Adobe MAX Day 4

Stuff I learned on the final day of Adobe MAX:

  • Dreamweaver CS5 has some cool new features and worth a look even for web devs who prefer text editors.
  • Adobe is developing a case study project for Citrus Cafe, a fictional restaurant, to demonstrate its methodologies for web development. Read this web development tutorial to check it out.
  • CSS3 Transforms take advantage of mobile device hardware acceleration, where javascript does not.
  • Adobe is still trying to figure out best practices for HTML5 mobile web development, and therefore, everybody is. All this stuff is new, and everybody is scrambling to figure out the best ways to implement the latest web technologies.
  • JavaScript has an Image class for loading images.
  • An up-until-now top secret product that Adobe developing is named Muse. It aspires to be a tool for designers to build complete websites, including CMS support, wireframing, custom skinnable widgets (e.g. slideshows, accordions, google maps) and more. It will support the use an external asset library. For example, you could link to a high res image being used in a print ad, and when you export the project, Muse will format and optimize the image. The tool will require the user to host on the Adobe Business Catalyst hosting platform.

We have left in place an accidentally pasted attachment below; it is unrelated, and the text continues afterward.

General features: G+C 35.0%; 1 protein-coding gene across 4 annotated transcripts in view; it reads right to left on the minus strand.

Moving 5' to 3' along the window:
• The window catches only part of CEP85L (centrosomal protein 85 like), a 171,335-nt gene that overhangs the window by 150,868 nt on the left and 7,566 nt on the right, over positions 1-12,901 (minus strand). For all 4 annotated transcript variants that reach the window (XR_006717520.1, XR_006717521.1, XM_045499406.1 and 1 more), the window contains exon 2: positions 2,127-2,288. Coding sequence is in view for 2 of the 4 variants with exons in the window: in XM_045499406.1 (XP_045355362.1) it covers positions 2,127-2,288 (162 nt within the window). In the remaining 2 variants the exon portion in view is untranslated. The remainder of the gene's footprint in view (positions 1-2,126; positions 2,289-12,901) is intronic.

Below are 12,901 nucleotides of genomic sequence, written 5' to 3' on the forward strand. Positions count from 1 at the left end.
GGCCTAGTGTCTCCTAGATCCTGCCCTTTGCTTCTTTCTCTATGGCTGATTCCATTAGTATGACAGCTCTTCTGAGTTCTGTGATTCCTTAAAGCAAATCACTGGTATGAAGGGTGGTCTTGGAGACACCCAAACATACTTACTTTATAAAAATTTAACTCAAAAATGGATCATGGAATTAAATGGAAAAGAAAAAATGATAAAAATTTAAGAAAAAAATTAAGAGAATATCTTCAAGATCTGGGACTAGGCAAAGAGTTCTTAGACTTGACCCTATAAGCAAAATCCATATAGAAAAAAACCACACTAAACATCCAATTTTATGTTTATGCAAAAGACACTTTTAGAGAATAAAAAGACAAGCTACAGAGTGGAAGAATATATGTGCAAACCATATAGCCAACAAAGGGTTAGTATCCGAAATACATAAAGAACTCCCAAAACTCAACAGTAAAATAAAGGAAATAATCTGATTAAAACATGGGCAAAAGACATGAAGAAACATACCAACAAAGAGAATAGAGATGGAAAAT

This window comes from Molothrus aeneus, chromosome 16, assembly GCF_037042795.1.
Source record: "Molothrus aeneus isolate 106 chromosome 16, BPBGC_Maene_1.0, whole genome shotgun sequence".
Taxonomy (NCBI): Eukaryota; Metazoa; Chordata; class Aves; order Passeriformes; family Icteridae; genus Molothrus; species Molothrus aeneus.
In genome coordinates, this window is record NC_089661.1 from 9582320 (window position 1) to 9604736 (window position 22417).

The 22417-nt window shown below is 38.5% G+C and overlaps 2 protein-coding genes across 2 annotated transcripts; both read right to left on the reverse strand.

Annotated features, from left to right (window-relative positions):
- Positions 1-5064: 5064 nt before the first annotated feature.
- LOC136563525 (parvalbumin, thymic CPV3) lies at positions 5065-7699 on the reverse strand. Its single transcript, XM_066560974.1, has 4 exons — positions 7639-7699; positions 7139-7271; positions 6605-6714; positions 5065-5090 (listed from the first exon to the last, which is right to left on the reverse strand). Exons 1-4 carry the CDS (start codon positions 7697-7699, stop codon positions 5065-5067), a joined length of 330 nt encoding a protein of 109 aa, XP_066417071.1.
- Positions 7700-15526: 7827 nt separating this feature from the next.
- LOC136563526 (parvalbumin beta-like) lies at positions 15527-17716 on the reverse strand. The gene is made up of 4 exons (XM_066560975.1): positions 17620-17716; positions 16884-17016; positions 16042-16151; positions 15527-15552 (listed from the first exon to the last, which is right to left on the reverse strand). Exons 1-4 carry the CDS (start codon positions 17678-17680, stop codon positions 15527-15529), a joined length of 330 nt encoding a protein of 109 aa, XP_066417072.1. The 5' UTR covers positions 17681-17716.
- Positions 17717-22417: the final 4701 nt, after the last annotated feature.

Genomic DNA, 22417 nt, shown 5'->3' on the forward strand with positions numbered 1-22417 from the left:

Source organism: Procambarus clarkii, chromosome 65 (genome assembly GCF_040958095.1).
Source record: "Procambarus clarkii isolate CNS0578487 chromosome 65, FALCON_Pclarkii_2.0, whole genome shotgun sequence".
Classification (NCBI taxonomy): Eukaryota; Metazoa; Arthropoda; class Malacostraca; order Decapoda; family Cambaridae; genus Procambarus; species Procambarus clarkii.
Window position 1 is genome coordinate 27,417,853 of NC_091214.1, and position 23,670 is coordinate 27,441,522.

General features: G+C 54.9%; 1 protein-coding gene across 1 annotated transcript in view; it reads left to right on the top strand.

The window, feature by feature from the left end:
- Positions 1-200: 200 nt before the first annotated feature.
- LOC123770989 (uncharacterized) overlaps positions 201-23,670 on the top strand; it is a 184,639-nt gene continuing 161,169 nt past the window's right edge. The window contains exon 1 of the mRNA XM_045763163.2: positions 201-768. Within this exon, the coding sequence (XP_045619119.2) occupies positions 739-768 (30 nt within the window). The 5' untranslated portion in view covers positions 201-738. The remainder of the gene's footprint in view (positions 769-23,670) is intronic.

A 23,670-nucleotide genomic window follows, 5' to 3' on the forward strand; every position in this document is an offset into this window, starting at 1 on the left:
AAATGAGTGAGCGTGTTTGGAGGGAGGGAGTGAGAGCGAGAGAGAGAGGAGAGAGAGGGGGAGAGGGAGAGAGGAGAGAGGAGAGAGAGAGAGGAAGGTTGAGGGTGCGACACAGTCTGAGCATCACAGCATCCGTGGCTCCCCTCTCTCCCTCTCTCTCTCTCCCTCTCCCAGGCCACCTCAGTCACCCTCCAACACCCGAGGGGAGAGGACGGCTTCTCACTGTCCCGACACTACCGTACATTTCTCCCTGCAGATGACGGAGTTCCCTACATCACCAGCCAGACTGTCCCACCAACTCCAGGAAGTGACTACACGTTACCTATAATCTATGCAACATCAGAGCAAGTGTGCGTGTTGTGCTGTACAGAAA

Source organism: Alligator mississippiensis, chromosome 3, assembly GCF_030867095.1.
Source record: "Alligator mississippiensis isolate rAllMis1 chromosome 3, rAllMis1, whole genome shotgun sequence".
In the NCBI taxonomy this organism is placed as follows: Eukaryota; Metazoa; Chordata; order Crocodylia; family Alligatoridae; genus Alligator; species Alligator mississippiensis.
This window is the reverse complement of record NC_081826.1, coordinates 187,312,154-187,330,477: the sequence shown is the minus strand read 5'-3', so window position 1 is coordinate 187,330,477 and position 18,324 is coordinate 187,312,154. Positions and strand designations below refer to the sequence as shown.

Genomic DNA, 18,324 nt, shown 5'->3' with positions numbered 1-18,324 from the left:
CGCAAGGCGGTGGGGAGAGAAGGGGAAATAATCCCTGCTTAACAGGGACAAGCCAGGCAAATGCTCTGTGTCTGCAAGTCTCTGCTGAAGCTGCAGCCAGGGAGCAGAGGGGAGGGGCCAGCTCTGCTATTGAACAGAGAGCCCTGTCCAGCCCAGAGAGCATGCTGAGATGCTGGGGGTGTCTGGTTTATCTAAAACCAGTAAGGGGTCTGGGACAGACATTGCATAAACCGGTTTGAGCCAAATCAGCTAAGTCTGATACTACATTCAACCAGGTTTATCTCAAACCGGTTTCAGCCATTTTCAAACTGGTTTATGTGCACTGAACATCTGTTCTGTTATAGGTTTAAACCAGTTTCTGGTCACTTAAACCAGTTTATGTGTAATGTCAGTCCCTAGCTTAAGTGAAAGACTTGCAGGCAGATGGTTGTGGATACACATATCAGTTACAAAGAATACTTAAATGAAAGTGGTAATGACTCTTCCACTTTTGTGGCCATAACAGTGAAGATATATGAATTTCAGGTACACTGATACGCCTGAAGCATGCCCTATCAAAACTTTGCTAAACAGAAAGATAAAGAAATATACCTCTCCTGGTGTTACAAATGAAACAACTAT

• “Automagic” seems to be the new buzzword of the moment.
  • In Flash Builder, pressing Option-Command-Down while a piece of selected code, duplicates that code beneath the selected code. Awesome.
  • The HTML5 Canvas element is pretty limited in what it can do. Definitely requires the use of framework(s) to accomplish anything cool without wanting to jump out a window.
  • John Lindquist knows how to put together a great lunch lineup.
  • If you are a Flash Developer and you want a good resource for info about HTML5 Canvas, Kevin Hoyt is your man.
  • I don’t know if Flex is a technology I really want to use as a developer, but there sure are some pretty cool things that you can do with it.
  • I wasn’t the only one whose WordPress site got hacked last week.
  • Google is launching a Chrome Web App Store that will sell flash web apps. 95% of the sale price goes to the developer (vs. 70% on Apple’s store).

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